Smith's plan goes awry when Hickey and some of Doyle's men ambush Smith, with Hickey revealing that he had pieced together the truth by learning that Felina was not abducted by Strozzi and had sold her car in Mexico and took a bus to the South. Doyle imprisons Smith and has him tortured, demanding to know where Felina is. Despite the heavy torture inflicted on him, Smith refuses to talk. Later that night, he escapes by killing two of Doyle's men, and escapes town with the aid of Monday and Sheriff Galt. As they are driving out of town, they see Doyle's gang slaughtering Strozzi's gang at a roadhouse. After all of their men are killed by Doyle's men, Strozzi and Giorgio exit the roadhouse and try to surrender to a revenge-driven Doyle. Hickey shoots Strozzi to death, while Giorgio is killed by Doyle's men.

Smith takes refuge at a remote church where Felina went to pray. Two days later, Sheriff Galt arrives and informs Smith that Joe was caught smuggling food and water to Smith and that Doyle will probably torture him to death. He then hands Smith his pistols and informs him that that is all the help Smith can expect from him. Smith returns to town and storms Strozzi's hotel, which is now Doyle's headquarters and kills all of Doyle's men, including McCool, and rescues Joe. Doyle and Hickey are absent, having gone down to Mexico in a desperate search for Felina.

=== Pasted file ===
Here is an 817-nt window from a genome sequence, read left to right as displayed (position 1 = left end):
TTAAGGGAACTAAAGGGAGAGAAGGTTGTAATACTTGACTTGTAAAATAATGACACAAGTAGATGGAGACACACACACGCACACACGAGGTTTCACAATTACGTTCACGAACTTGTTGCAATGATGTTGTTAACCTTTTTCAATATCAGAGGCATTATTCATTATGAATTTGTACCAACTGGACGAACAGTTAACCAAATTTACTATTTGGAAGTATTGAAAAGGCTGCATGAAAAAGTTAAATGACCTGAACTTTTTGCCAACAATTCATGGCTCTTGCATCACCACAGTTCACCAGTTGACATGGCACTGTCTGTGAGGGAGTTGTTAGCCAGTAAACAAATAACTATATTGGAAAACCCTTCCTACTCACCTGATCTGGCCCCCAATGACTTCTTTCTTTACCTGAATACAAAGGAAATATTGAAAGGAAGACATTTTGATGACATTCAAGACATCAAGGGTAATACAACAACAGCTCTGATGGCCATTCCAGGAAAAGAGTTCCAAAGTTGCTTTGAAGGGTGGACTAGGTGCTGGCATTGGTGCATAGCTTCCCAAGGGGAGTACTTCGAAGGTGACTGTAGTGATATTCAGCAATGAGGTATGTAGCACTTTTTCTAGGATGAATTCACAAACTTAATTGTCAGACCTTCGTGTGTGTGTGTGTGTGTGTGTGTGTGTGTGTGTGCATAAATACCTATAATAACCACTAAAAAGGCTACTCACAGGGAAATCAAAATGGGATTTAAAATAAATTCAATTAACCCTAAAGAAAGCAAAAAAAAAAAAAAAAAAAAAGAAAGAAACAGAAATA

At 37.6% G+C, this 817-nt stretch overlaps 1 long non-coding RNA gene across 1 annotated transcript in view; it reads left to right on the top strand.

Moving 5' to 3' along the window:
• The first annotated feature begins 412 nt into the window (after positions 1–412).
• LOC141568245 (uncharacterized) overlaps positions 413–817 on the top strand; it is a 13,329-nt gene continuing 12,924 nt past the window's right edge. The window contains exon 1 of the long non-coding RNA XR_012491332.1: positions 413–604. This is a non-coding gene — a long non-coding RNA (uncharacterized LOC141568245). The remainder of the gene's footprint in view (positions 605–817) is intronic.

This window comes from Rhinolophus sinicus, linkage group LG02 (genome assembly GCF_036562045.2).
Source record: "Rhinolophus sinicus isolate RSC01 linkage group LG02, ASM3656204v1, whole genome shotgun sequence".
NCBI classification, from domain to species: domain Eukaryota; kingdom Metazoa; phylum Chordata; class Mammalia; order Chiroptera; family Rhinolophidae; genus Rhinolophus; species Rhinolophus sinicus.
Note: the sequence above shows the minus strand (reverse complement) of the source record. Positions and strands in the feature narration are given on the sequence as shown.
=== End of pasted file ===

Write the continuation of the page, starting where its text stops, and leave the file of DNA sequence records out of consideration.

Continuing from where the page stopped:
In the final scene, Doyle, Hickey and Bob confront Smith at the burned-out remains of Strozzi's hideout since Smith summoned them there. Doyle, still despondent over the loss of Felina, tells Smith they can be partners and begs him to reveal where to find her. Before he can get further, Joe shoots Doyle in the chest with a Wild-West era revolver, killing him for "ruining his town" and Smith shoots a shotgun-wielding Bob before he can retaliate. Hickey drops his submachine gun and says he doesn't want to die in Texas ("Chicago maybe") and starts to walk away, intending to actually kill Smith. With lightning speed he turns and quickdraws a pistol from his holster, but Smith is faster and shoots Hickey, killing him.

Smith gets into his Ford (which was repaired by the mechanic) and drives on to Mexico, his original destination, leaving Joe some money and Doyle's car to return to Jericho. He reflects that he is as broke as he was when he first arrived, having given all the money he made off the two gangs to various women in order to get them out of town, including Felina and Lucy. However, he consoles himself that everyone in the two gangs is better off dead.